People often ask me about urban farms in the Bay Area. I’ve become like a robot and recite all the well-known ones: City Slicker Farms, People’s Grocery, and SOL (sustaining ourselves locally–not shit outta luck) in the East Bay; Alemany in SF. I’ve repeatedly forgotten to mention Ardenwood! It’s a 205 acre urban farm right off I-880, at the Newark exit in Fremont. I guess it’s really a suburban farm. But I did want to see it!

Now, I must admit that I almost never go to Fremont even though I hear there’s really good Indian food there. I hate driving on I-880 ever since Bill got in a car accident there and no one stopped to see if he had been injured–bastards! But when Dan from Bay Nature Magazine (where I was an intern a few years back) suggested that we go together and learn about threshing wheat and pet some pigs, and that he would drive, I was game. I had heard rumours of sheep shearing and canning workshops, so I wanted to see if this place would be the ultimate resource for urbanites who wanted to learn how to farm.

When we drove up, we saw signs for the farm, and were reminded that it is part of the East Bay Regional Park District. Dan told me they get 160,000 visitors every year, a similar number as other hotspots like Chabot Science Center and the Oakland Museum. In the fields, which were flat and long, there were rows and rows of crops like corn, pumpkins, squash, broccoli. It was the biggest sub-urban farm I’ve ever seen! As we drove closer to the houses and barn areas, the place suddenly started to take on a historic quality. I spotted a draft horse and a blacksmith’s shop, a granary, and a Victorian house with peacocks pecking out front.


The ranger, Ira Bletz, took us for a tour. First stop was the impressive fields. Most of these are maintained by an organic farmer named Doug Perry, but the Park plants wheat, corn, pumpkins, and potatoes for educational purposes. School kids visit and help harvest wheat (they learn how difficult it is without modern machines), and at the annual Harvest Fest (Oct 10-11), they have a corn harvest, sending everyone out into the fields to pick cobs to take home.


We got to meet their two pigs, the handful of chickens, three turkeys, a few goats and sheep who inhabit the farm. My head swam with how much potential the place had! If one was motivated, they could have at least three dairy cows–they could have a milking coop and make cheese; or they could bred meat goats (which are so popular now); or they could raise rabbits for restaurants (the ones they have are rescue bunnies from a shelter); or teach canning classes. All of these things would be a huge hit with the local foodie people.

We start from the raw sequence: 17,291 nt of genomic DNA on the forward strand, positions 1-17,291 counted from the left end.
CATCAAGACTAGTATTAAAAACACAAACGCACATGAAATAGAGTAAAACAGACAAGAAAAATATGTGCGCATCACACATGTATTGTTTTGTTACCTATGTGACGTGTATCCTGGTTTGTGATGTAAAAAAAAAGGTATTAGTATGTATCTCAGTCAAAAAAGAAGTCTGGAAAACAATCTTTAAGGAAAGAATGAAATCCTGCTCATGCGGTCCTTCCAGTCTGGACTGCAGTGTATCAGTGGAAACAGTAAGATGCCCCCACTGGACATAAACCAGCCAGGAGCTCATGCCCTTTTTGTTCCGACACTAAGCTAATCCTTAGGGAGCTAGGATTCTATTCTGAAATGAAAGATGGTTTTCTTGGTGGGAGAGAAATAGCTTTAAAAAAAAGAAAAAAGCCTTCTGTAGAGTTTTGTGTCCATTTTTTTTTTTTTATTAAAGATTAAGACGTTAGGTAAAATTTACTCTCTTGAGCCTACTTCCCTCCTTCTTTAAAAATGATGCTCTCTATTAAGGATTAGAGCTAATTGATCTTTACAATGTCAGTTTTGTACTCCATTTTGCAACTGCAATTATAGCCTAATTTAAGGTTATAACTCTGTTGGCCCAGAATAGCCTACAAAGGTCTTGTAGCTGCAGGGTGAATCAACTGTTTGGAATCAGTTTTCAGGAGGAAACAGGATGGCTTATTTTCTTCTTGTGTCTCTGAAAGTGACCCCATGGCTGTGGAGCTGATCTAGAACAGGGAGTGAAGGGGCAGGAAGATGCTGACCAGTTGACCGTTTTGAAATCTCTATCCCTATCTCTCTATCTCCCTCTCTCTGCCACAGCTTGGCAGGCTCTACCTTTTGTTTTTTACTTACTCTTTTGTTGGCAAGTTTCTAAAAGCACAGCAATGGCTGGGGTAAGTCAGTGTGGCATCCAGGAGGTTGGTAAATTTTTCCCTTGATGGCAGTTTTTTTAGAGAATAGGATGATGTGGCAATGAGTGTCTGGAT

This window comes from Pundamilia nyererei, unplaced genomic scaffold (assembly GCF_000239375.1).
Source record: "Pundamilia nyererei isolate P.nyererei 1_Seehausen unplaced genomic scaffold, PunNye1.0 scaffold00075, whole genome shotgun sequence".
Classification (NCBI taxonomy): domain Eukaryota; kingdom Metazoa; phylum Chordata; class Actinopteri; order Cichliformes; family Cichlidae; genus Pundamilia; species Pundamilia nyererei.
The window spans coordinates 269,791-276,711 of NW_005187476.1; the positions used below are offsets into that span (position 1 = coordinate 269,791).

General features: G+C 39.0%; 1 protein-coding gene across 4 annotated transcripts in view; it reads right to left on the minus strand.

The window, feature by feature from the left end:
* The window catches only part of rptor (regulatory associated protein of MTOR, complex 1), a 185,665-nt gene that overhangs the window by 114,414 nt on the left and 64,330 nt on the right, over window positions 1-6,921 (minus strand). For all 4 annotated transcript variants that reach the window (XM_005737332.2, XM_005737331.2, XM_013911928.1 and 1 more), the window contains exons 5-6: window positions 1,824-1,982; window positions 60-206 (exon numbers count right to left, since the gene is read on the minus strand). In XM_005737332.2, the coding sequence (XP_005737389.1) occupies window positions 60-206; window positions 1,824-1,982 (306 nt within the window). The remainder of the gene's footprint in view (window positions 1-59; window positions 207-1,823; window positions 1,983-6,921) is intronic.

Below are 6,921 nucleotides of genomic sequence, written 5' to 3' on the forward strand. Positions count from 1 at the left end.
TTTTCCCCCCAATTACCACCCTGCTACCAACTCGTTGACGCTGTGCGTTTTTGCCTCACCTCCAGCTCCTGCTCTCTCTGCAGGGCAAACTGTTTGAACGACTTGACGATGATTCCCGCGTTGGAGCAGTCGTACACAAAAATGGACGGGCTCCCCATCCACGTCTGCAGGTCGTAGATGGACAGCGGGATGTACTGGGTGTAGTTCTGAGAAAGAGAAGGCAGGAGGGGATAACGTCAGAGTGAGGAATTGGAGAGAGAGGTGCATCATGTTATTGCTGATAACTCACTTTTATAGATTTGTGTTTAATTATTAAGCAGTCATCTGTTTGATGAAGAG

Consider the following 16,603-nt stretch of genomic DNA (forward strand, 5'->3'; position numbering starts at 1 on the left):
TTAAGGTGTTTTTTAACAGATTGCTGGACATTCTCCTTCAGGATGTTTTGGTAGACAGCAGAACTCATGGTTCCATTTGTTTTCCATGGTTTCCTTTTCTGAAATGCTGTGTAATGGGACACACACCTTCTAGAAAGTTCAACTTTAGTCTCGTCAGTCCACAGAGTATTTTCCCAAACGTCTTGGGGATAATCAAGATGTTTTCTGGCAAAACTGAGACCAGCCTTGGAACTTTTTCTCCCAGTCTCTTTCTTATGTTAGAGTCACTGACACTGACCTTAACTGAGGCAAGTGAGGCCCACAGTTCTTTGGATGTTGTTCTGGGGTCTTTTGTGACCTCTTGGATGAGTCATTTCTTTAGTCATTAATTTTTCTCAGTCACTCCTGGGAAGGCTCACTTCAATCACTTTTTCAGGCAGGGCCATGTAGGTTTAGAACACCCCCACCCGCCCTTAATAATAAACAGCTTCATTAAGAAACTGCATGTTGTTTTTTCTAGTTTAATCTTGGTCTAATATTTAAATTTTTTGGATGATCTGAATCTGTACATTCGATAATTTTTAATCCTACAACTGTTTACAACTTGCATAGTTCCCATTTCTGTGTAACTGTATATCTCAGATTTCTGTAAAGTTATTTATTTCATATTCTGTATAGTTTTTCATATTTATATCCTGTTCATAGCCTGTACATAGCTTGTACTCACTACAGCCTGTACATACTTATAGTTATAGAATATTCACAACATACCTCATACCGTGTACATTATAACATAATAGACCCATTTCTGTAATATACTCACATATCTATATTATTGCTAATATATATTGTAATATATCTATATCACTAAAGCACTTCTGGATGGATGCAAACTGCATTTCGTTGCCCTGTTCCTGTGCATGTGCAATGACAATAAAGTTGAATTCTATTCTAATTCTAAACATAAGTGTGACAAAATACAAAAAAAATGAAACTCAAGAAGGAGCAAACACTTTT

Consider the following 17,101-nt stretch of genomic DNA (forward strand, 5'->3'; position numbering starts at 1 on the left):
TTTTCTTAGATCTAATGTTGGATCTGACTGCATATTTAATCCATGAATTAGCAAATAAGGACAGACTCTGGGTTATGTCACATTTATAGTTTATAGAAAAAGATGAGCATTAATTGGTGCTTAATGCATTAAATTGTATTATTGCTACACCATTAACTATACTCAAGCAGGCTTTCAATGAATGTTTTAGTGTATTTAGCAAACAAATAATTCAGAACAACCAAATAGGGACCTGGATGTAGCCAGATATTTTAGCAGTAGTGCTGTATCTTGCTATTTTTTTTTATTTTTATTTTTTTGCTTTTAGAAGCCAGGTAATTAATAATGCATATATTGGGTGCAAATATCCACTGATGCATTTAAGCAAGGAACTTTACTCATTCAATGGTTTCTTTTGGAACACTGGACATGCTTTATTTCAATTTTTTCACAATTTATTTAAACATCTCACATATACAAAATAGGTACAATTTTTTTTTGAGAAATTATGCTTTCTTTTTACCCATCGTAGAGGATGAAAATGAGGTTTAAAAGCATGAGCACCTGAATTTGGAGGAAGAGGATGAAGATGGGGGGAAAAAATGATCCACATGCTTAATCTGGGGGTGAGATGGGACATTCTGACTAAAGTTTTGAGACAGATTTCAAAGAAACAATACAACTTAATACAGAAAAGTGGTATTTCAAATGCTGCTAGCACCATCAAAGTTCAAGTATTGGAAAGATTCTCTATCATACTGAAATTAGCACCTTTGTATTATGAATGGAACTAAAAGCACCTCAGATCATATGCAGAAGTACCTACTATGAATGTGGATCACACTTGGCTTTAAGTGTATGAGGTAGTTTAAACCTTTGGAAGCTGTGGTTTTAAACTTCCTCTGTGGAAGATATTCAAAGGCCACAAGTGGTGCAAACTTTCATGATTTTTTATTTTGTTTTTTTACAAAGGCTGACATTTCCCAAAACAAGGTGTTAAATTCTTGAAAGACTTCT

I know why, though, they aren’t doing anything like I fantasized: people. You would need at least 5 people working full time on the farm to get all that work done, and products sold. These people would have to live on the farm to make it truly come to life. What was missing was the stuff of everyday life: the compost from a day of eating going to the pigs; the milk buckets and dairy paraphernalia; a curing ham or side of bacon that would have given it a more f0od connection. But if you were living and working on a farm, you wouldn’t have time to deal with visitors, you wouldn’t have the bandwidth to talk with groups of 4th graders. So here’s an idea: all you people who live in the Fremont area and know how to farm or want to set up a dairy cow co-op or start rearing milk goats, give Ira a call. If you want to teach a cheese-making class or a bacon curing workshop, call Ira. I’m willing to bet they would work with you. Because really, it takes all of our input–and effort–to create a more sustainable way of life.

Now, don’t get me wrong, there are already wonderful things about the farm. The corncrib area is really cool and features an old machine that pulls off the corn kernels; the old outdoor kitchen is inspiring, the heirloom veggie garden has potential, and the blacksmith shop is functional. It is a great place to take kids 10 or younger to have their first experience petting a goat or a pig. The Harvest Fest is a really big deal, and it is a great opportunity for everyone to learn about harvesting food and make a connection to the land.


For the second part of our tour, we went to Doug Perry’s veggie growing operation. Doug is the real deal, a hard-working farmer who grows 55 acres of veggies on the park land, where he sells his crops to Berkeley Bowl and a local veg distributor. He’s figured out his crop: broccoli and cauliflower, and grows a shit ton of it. Doug didn’t paint any romantic portrait of farming; he explained that it is hard work, a living, but that it prevents him from spending time with his children. He doesn’t have too much time to take school kids out for tours and leaves most of that up to Ira.

As Dan and I drove away, we stopped at the produce stand and bought some cauliflower. While I was slow-cooking the marvelous white veggie, it struck me that Perry Farms and Ardenwood are like the Yin and Yang of farming–Perry does the growing, Ardenwood does the educating, and perhaps they do balance each other out.